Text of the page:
“It was inspiring to think in those five-minute terms,” she adds. “It was a great way to communicate.”

Another way of communicating with images was mapped out by Ken Kato, MS ’00, assistant director of the UO Department of Geography’s InfoGraphics Lab.

“Mapmaking,” Kato offered, “is in effect telling stories in space.”

Using the mobile mapping project he and his fellow geographers have been working on as an example—a mobile phone app with multipurpose maps of the entire UO campus—he demonstrated the level to which those stories can be told. (The app, which recently won the prestigious Special Achievement in GIS Award, has gone public and more than 14,000 people have downloaded it. More information is available at

Kato says he found the informal setting of a restaurant bar to be more comfortable to work in than the usual square-room-with-lines-of-chairs space typical of a conference center. In that relaxed atmosphere, he also connected with a UO colleague, psychology professor Paul Slovic. On the night of Kato’s presentation, Slovic had talked on the subject of some of his research: why genocides continue to take place regardless of the opposition people express regarding such horrors. The coincidence of the presentations got Kato and Slovic talking, sharing ideas, exploring possibilities of using technological capabilities from the InfoGraphics Lab to learn more about some of the darkest corners of the human heart. A research project was born.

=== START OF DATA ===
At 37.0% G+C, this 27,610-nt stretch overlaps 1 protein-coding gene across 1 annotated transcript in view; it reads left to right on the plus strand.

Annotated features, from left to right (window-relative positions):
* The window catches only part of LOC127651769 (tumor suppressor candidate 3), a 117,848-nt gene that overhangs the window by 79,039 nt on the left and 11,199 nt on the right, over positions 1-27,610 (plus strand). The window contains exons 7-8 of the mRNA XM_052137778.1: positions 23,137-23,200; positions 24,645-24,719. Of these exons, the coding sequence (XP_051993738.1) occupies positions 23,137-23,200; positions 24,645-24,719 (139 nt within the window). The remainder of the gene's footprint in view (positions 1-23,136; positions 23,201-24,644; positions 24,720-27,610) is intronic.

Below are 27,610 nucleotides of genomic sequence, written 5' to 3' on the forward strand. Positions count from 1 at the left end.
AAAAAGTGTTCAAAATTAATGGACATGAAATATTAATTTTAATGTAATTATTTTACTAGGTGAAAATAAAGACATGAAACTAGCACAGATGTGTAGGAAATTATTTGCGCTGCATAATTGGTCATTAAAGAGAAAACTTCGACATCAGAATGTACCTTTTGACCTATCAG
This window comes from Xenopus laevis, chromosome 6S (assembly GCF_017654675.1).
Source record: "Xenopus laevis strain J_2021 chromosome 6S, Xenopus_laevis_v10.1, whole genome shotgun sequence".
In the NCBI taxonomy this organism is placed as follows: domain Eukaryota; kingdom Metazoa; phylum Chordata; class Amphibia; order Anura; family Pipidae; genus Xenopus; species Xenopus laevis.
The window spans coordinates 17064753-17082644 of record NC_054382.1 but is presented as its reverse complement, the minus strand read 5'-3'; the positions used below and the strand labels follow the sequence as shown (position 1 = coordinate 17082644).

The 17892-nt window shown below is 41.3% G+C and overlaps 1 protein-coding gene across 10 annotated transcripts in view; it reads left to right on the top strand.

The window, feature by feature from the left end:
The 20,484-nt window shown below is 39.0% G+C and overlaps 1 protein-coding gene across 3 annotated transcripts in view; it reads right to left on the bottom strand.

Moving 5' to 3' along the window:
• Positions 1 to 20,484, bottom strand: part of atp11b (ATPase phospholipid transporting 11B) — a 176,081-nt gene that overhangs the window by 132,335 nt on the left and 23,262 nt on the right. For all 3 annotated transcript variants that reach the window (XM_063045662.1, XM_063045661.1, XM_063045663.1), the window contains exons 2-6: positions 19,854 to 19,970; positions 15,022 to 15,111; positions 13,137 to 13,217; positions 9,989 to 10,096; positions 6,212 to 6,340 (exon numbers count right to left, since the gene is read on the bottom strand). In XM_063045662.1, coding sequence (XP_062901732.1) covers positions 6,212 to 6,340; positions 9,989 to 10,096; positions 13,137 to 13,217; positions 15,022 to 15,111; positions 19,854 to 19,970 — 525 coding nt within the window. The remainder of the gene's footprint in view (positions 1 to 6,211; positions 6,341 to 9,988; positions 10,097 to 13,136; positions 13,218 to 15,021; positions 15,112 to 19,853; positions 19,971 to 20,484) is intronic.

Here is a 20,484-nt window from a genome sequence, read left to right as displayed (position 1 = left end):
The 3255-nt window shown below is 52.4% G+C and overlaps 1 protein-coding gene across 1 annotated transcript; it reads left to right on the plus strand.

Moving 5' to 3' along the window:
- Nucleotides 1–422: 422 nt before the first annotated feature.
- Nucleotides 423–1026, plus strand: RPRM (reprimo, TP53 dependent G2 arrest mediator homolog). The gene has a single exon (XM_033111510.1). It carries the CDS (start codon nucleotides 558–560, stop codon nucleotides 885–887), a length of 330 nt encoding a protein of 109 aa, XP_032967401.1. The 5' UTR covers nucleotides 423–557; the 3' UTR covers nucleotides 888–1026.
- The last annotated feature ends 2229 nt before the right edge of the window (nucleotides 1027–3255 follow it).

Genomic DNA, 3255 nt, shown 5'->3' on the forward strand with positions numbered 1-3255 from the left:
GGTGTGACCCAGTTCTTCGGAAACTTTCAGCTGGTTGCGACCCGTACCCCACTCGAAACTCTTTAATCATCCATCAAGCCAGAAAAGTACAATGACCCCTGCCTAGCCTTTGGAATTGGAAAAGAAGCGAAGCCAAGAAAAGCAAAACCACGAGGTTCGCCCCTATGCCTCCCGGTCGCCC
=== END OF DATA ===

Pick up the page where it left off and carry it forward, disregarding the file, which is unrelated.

“We realized that there was overlap,” Kato says. “It spawned a collaboration that probably would not have been made without Pecha Kucha.”

With Pecha Kucha popularity booming across the globe, Hale and Schmitt hope that more people will be attracted to the local events. Meeting four times a year is their goal for Eugene. In the past, these have taken place at local restaurants and pizza joints, with announcement of the events spread mostly with posters and by word of mouth. They have personally paid for necessary equipment: a screen, digital projector, a laptop, and audio speakers. “An expensive hobby,” Hale quips. He and Schmitt believe Eugene needs Pecha Kucha and, as a community, benefits from it. The next Eugene meeting is scheduled for September 15 at the White Lotus Gallery.

“It allows you to see the diversity of people in Eugene,” Schmitt says. “People complain about how provincial Eugene is, but there are some fascinating, creative, brilliant people in Eugene.”

And Pecha Kucha brings them out.

By Jim McChesney ’90